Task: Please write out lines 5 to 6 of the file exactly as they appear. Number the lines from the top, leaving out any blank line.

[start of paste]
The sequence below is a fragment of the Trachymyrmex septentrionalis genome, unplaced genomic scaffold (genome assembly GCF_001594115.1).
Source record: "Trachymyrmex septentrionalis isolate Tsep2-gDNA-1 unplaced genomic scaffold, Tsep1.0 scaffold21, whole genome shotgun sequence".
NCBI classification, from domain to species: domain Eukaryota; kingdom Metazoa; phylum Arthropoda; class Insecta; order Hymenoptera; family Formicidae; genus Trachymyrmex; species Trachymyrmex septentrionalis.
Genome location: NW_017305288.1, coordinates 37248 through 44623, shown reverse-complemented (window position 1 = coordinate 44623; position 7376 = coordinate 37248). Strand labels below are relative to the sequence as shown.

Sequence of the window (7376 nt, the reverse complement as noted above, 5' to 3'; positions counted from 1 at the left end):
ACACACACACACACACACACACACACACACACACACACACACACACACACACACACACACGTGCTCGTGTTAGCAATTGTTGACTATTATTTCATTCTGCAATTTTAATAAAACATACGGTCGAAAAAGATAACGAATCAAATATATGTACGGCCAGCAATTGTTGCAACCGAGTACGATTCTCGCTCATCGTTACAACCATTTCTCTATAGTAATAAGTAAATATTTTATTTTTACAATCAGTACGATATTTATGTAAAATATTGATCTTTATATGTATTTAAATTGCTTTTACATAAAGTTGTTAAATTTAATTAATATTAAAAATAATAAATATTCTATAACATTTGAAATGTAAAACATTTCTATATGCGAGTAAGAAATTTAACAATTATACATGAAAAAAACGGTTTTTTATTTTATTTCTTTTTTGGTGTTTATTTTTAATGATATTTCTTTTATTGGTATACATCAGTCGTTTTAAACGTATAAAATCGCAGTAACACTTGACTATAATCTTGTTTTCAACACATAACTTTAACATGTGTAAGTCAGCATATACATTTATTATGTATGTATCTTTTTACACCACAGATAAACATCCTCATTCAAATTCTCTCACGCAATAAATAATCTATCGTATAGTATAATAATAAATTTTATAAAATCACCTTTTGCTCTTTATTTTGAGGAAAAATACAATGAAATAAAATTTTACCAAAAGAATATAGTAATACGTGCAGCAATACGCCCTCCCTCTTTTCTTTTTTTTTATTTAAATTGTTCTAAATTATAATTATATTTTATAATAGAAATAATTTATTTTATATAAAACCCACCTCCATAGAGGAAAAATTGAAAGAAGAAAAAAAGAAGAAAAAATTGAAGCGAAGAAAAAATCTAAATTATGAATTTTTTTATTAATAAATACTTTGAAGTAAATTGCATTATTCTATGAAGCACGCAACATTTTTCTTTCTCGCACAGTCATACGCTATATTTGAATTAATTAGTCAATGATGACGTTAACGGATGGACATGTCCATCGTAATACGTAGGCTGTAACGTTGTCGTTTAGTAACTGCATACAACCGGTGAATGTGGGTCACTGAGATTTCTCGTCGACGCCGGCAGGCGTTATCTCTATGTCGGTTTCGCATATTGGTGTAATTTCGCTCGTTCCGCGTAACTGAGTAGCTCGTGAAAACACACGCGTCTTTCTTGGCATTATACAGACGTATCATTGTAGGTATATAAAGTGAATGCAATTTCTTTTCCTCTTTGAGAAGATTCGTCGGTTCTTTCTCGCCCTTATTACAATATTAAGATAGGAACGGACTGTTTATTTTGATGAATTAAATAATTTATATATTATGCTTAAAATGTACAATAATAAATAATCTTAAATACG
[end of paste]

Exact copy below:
Sequence of the window (7376 nt, the reverse complement as noted above, 5' to 3'; positions counted from 1 at the left end):
ACACACACACACACACACACACACACACACACACACACACACACACACACACACACACACGTGCTCGTGTTAGCAATTGTTGACTATTATTTCATTCTGCAATTTTAATAAAACATACGGTCGAAAAAGATAACGAATCAAATATATGTACGGCCAGCAATTGTTGCAACCGAGTACGATTCTCGCTCATCGTTACAACCATTTCTCTATAGTAATAAGTAAATATTTTATTTTTACAATCAGTACGATATTTATGTAAAATATTGATCTTTATATGTATTTAAATTGCTTTTACATAAAGTTGTTAAATTTAATTAATATTAAAAATAATAAATATTCTATAACATTTGAAATGTAAAACATTTCTATATGCGAGTAAGAAATTTAACAATTATACATGAAAAAAACGGTTTTTTATTTTATTTCTTTTTTGGTGTTTATTTTTAATGATATTTCTTTTATTGGTATACATCAGTCGTTTTAAACGTATAAAATCGCAGTAACACTTGACTATAATCTTGTTTTCAACACATAACTTTAACATGTGTAAGTCAGCATATACATTTATTATGTATGTATCTTTTTACACCACAGATAAACATCCTCATTCAAATTCTCTCACGCAATAAATAATCTATCGTATAGTATAATAATAAATTTTATAAAATCACCTTTTGCTCTTTATTTTGAGGAAAAATACAATGAAATAAAATTTTACCAAAAGAATATAGTAATACGTGCAGCAATACGCCCTCCCTCTTTTCTTTTTTTTTATTTAAATTGTTCTAAATTATAATTATATTTTATAATAGAAATAATTTATTTTATATAAAACCCACCTCCATAGAGGAAAAATTGAAAGAAGAAAAAAAGAAGAAAAAATTGAAGCGAAGAAAAAATCTAAATTATGAATTTTTTTATTAATAAATACTTTGAAGTAAATTGCATTATTCTATGAAGCACGCAACATTTTTCTTTCTCGCACAGTCATACGCTATATTTGAATTAATTAGTCAATGATGACGTTAACGGATGGACATGTCCATCGTAATACGTAGGCTGTAACGTTGTCGTTTAGTAACTGCATACAACCGGTGAATGTGGGTCACTGAGATTTCTCGTCGACGCCGGCAGGCGTTATCTCTATGTCGGTTTCGCATATTGGTGTAATTTCGCTCGTTCCGCGTAACTGAGTAGCTCGTGAAAACACACGCGTCTTTCTTGGCATTATACAGACGTATCATTGTAGGTATATAAAGTGAATGCAATTTCTTTTCCTCTTTGAGAAGATTCGTCGGTTCTTTCTCGCCCTTATTACAATATTAAGATAGGAACGGACTGTTTATTTTGATGAATTAAATAATTTATATATTATGCTTAAAATGTACAATAATAAATAATCTTAAATACG